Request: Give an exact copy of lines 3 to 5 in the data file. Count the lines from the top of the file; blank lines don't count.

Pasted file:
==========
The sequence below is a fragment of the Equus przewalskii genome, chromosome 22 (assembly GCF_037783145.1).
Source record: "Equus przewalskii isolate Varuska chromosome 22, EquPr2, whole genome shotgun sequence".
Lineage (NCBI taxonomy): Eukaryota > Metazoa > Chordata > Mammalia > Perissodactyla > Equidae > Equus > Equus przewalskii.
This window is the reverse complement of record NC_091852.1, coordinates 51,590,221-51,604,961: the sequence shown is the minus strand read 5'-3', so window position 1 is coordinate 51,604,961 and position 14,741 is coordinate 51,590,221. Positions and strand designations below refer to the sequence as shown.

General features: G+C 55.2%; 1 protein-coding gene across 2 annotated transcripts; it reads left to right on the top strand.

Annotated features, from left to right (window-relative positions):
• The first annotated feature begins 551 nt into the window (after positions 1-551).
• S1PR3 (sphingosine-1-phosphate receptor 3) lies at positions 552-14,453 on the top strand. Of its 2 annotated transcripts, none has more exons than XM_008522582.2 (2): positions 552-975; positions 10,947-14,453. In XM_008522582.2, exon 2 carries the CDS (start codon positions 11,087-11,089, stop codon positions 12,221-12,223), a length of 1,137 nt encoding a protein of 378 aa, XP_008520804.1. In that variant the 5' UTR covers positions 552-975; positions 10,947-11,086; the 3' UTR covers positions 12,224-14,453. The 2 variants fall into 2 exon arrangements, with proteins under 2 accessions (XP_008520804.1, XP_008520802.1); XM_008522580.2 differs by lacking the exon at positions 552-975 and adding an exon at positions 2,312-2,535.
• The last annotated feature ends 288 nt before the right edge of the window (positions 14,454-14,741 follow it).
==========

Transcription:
Lineage (NCBI taxonomy): Eukaryota > Metazoa > Chordata > Mammalia > Perissodactyla > Equidae > Equus > Equus przewalskii.
This window is the reverse complement of record NC_091852.1, coordinates 51,590,221-51,604,961: the sequence shown is the minus strand read 5'-3', so window position 1 is coordinate 51,604,961 and position 14,741 is coordinate 51,590,221. Positions and strand designations below refer to the sequence as shown.

General features: G+C 55.2%; 1 protein-coding gene across 2 annotated transcripts; it reads left to right on the top strand.